- Associated Press - Friday, January 6, 2012

STATE COLLEGE, Pa. — New England Patriots offensive coordinator Bill O'Brien has agreed to become Penn State’s first new head football coach in nearly a half-century.

Two people in the NFL with knowledge of the search told The Associated Press on Friday morning that O'Brien has told them he plans to replace fired coach Joe Paterno. Another person familiar with the search told the AP terms and details still needed to be set, and that deal could be finalized Friday night or Saturday.

The persons spoke on condition of anonymity because they were not authorized to speak about the search.

ESPN, citing unnamed sources, first reported Thursday night an official announcement would be made Saturday, and that O'Brien would remain with the Patriots as an assistant through the postseason. Two people have told the AP the report was credible.

According to a website that tracks flights, a plane registered to Penn State returned from the Boston area to State College on Friday evening.

Acting Athletic Director David Joyner declined comment on the reports about O'Brien when he arrived Friday at the team’s spacious, glass-enclosed headquarters on campus. He was scheduled to meet with the coaching staff and other officials at the program.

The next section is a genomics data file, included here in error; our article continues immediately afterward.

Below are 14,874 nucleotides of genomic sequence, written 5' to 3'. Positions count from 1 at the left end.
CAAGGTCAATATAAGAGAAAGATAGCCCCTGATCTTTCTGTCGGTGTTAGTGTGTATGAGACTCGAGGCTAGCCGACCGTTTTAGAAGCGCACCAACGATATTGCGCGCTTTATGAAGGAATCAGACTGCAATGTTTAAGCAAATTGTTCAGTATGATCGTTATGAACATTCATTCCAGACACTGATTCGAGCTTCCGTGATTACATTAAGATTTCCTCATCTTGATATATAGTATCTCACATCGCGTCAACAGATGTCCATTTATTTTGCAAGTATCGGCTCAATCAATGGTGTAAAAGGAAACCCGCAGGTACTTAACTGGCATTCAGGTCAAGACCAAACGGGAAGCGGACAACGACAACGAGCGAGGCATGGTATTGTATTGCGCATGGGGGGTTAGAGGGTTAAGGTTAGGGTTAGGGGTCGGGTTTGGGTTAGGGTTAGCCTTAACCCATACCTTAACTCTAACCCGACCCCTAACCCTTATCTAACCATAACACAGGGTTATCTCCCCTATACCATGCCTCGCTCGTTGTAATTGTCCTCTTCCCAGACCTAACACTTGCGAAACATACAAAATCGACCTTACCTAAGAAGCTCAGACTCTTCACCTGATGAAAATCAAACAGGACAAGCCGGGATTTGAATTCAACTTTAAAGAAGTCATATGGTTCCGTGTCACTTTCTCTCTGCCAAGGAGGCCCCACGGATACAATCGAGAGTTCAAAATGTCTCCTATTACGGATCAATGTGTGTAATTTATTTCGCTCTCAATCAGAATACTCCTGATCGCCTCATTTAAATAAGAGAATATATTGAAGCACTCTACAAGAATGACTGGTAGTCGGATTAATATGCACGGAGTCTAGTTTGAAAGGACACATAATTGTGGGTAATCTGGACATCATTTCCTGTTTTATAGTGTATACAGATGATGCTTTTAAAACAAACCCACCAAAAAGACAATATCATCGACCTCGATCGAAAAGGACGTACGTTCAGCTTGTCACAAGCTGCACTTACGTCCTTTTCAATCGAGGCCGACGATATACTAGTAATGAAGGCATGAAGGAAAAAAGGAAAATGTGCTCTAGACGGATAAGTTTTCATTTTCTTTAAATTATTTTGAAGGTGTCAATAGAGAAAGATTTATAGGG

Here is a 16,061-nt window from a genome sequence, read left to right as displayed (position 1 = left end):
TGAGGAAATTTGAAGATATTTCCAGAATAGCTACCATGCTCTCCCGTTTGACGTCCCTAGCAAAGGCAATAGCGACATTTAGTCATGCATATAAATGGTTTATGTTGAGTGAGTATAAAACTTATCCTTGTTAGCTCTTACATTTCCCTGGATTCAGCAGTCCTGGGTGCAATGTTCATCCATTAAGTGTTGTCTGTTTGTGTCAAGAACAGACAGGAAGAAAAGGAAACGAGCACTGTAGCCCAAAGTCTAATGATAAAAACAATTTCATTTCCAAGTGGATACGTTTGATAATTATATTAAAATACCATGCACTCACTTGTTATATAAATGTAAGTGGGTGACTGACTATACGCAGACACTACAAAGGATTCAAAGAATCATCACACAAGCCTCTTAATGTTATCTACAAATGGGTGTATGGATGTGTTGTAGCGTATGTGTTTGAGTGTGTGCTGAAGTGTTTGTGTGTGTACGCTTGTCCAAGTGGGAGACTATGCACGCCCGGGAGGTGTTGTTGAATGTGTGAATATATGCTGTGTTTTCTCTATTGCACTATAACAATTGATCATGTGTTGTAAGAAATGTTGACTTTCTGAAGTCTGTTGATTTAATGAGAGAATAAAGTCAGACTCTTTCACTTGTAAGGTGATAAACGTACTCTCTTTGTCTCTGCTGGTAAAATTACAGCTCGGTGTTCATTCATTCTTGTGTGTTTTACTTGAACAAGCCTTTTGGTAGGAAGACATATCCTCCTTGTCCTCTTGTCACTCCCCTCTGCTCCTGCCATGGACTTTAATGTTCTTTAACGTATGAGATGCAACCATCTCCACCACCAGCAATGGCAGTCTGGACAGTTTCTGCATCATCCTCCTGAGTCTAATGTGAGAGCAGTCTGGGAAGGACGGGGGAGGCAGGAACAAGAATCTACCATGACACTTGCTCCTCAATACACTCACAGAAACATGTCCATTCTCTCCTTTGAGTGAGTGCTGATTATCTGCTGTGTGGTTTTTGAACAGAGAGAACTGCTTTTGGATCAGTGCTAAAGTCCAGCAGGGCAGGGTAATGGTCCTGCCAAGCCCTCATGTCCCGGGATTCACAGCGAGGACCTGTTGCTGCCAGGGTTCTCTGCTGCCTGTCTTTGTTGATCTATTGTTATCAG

“I’m not going to confirm anything as I’ve always done out of respect for people,” Joyner said told reporters. “When there is something to confirm, I’ll let you know.”

By dusk, several coaches had trickled out one-by-one from the football building to head home. Each declined comment, though when asked, a couple assistants said they planned to return to work Saturday.

A person familiar with the discussion told the AP Friday evening that the assistant coaches were informed that a new head coach had been hired, and was not from the current staff, though the replacement was not identified. That person also spoke on condition of anonymity because no one was authorized to speak about the discussion.

Division I’s winningest coach with 409 victories, Paterno was fired Nov. 9 by university trustees following 46 seasons in the aftermath of child sex abuse charges against retired defensive coordinator Jerry Sandusky. O'Brien has no apparent ties to Penn State and a proud program tarnished by a scandal that also led to the departure of school President Graham Spanier.

O’Brien and Paterno do share at least one connection though — both coaches attended Brown University.

“I understand Bill O'Brien has been named head coach and I want to congratulate him on his appointment,” Paterno said in a statement to the AP provided by his family. “I don’t know Bill, but I respect his coaching record, and I am particularly pleased we share a connection to my alma mater, Brown.”

“Despite recent commentary to the contrary, Penn State football has always been about more than winning,” Paterno added, citing what he said was the program’s commitment to education and community service. “I am hopeful this tradition will continue.”

The staff was assembled by Paterno, and most of coaches had worked for the Hall of Famer for years — and in a couple cases, decades.

The person familiar with the search told the AP most of the current staff could be let go.

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